I have a friend who was recently asked by his employer to use a different name in his workplace. My friend’s nickname is “Tater Log.” But mostly, we just call him “Tater,” “Tater Bug,” or “Sweet Tater Pie.”
Tater’s employer, however, felt this name was unprofessional to use when dealing with high-level clients. He said it sounded, quote, “hillbilly.” (“Hello, ma’am. Your loan officer today is “Sweet Tater Nugget.”)
Sadly, Tater has had to start using his legal name, which is Marian. So you can see why this is so tragic.
When Marian was a boy, we used to give him a hard time about his legal name. He hated the name Marian. Any time the name was invoked, you had to run because in a few seconds a glass object would be hurled in your general direction.
Well, all this got my dander up because forcing someone to change their name is discriminatory. Moreover, it raises important ethical questions:
Such as (1) why, exactly, is “Tater” less fit for the workplace than other names such as, for example, Hubert or Archibald? And (2) what precisely does it mean to get one’s “dander up”?
Furthermore, in this part of the world we have a cherished tradition of nicknames. I don’t know how other regions such as, say, Ohio, approach nicknames, but to us a good nickname expresses lovable personality traits and characteristics. Nicknames are often given by family members and friends. They are terms of endearment.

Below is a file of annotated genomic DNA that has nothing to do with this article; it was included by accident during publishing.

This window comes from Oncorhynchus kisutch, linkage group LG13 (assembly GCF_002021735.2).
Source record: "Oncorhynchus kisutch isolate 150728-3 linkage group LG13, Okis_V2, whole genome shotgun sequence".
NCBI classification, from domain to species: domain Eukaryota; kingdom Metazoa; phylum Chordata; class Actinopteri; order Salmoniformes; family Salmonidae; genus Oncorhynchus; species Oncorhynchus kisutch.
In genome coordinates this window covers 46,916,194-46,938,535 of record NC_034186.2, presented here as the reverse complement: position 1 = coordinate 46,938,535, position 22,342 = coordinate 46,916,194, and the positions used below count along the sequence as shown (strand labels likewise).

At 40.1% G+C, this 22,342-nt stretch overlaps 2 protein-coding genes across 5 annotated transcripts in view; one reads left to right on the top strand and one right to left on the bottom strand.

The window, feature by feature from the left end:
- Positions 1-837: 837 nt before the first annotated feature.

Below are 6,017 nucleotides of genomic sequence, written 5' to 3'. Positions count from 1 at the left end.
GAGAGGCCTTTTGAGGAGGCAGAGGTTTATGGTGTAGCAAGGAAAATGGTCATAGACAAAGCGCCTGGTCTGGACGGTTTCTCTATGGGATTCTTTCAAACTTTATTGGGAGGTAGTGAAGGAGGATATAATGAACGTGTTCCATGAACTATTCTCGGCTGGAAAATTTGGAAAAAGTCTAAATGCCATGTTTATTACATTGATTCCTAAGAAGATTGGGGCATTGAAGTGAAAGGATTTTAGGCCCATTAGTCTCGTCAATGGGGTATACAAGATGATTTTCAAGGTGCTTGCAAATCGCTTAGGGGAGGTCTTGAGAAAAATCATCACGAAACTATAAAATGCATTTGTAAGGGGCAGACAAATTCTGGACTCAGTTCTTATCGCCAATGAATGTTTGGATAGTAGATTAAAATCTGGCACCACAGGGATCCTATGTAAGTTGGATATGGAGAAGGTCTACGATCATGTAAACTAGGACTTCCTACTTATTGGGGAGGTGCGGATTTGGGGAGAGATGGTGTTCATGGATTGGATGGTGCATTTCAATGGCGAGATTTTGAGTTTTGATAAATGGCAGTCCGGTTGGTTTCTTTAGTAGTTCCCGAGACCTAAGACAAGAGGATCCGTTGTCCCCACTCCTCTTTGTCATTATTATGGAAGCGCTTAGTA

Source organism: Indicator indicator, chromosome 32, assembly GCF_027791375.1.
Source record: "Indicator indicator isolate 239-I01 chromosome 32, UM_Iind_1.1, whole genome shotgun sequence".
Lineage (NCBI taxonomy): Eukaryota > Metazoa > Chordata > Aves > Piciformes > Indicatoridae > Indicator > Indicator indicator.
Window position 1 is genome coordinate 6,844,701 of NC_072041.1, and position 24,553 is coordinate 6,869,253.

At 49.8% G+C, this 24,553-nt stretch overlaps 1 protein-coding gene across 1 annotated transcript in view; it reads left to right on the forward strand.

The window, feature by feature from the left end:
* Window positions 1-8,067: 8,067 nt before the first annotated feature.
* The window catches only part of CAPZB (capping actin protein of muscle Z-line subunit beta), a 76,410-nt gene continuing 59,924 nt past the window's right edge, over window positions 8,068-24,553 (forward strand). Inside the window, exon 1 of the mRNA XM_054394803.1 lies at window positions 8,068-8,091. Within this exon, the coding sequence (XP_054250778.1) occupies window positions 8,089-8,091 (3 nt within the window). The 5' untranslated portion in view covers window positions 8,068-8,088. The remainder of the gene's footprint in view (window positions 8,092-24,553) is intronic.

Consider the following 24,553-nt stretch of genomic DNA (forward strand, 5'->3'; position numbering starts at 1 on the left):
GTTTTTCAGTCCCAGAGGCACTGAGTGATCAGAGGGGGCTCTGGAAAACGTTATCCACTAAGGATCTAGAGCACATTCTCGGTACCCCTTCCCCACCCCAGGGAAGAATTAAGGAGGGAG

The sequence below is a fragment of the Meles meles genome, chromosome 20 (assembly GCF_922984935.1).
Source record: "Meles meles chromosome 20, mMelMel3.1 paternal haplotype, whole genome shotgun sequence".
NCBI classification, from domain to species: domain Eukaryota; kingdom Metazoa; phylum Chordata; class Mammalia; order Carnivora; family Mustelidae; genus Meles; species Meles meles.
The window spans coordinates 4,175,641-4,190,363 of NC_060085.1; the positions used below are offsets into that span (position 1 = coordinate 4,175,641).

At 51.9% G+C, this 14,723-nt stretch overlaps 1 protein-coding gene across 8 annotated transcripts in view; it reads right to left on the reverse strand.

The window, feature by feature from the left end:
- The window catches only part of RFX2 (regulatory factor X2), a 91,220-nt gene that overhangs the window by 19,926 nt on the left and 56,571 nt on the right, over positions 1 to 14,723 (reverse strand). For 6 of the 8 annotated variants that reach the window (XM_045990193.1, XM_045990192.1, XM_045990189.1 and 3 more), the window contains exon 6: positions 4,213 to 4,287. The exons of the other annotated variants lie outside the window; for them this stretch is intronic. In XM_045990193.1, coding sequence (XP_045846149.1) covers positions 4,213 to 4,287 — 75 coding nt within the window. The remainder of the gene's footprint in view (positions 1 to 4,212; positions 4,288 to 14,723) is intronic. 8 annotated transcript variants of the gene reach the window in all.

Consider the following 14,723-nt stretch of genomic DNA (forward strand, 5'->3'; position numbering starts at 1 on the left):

When I was growing up, for example, I had several nicknames. My initials are S.P.D. So my Little League coach called me “Speedy.” Which I did not care for because “Speedy” is what is known as a “reverse nickname.”
A reverse nickname expresses the opposite of the truth about its titleholder. It’s like calling a big person “Tiny,” a bald person “Curly,” or saying a Congressperson “has strong family values.”
If you would have seen me in a baseball uniform, you would have understood the irony of my nickname. I was a chubby kid and a terrible ball player. During the time it took me to run the bases many of my teammates had already graduated college.
I’ve had other names. My mother gave me the nickname “Biscuit Booty” when I was 3. My uncle used to call me “Skillet Licker.” And my cousin, Ed Lee, used to call me, for no apparent reason, “Husky Jeans.”
My cousin Ralph’s nickname was “Muffin Top.” My cousin Jack’s nickname was “Super Pooper Scooper” because he was always digging in his drawers during class.
My redhead cousin Margarett Ann’s nickname was “Tootie.” I don’t know how she got this name. Perhaps it was because Tootie was redheaded, and redheads were usually stereotyped as, among other things, having hot tempers. Which is expressly untrue. And that is how all her friends lost their front teeth.
Speaking of redheads. I am a redhead. And anyone born with red hair has been called “Red” at some point in life. My grandfather was Red. My father was Red. I was called Red on my first day of kindergarten by my teacher. Of all the names I hate, I dislike Red the most. I would rather be called Super Pooper Scooper.
I have another friend named “Butta.” This happened when his baby brother couldn’t pronounce “Brother,” and so the name Butta just came out.
I have a friend named “Tabby” even though her name is Tammie. My friend Lola is called “Copa Cabana.” And my friend Peter has never been called Peter. We call him, simply, “Tallywhacker.”
Either way, I don’t think it’s fair to make someone change their name simply because it sounds “hillbilly” or “unprofessional.” I think this is unfair. And I think you should write to your congressperson about this issue.
I don’t think it’s American to make someone change their name. Unless, of course, their name is Marian.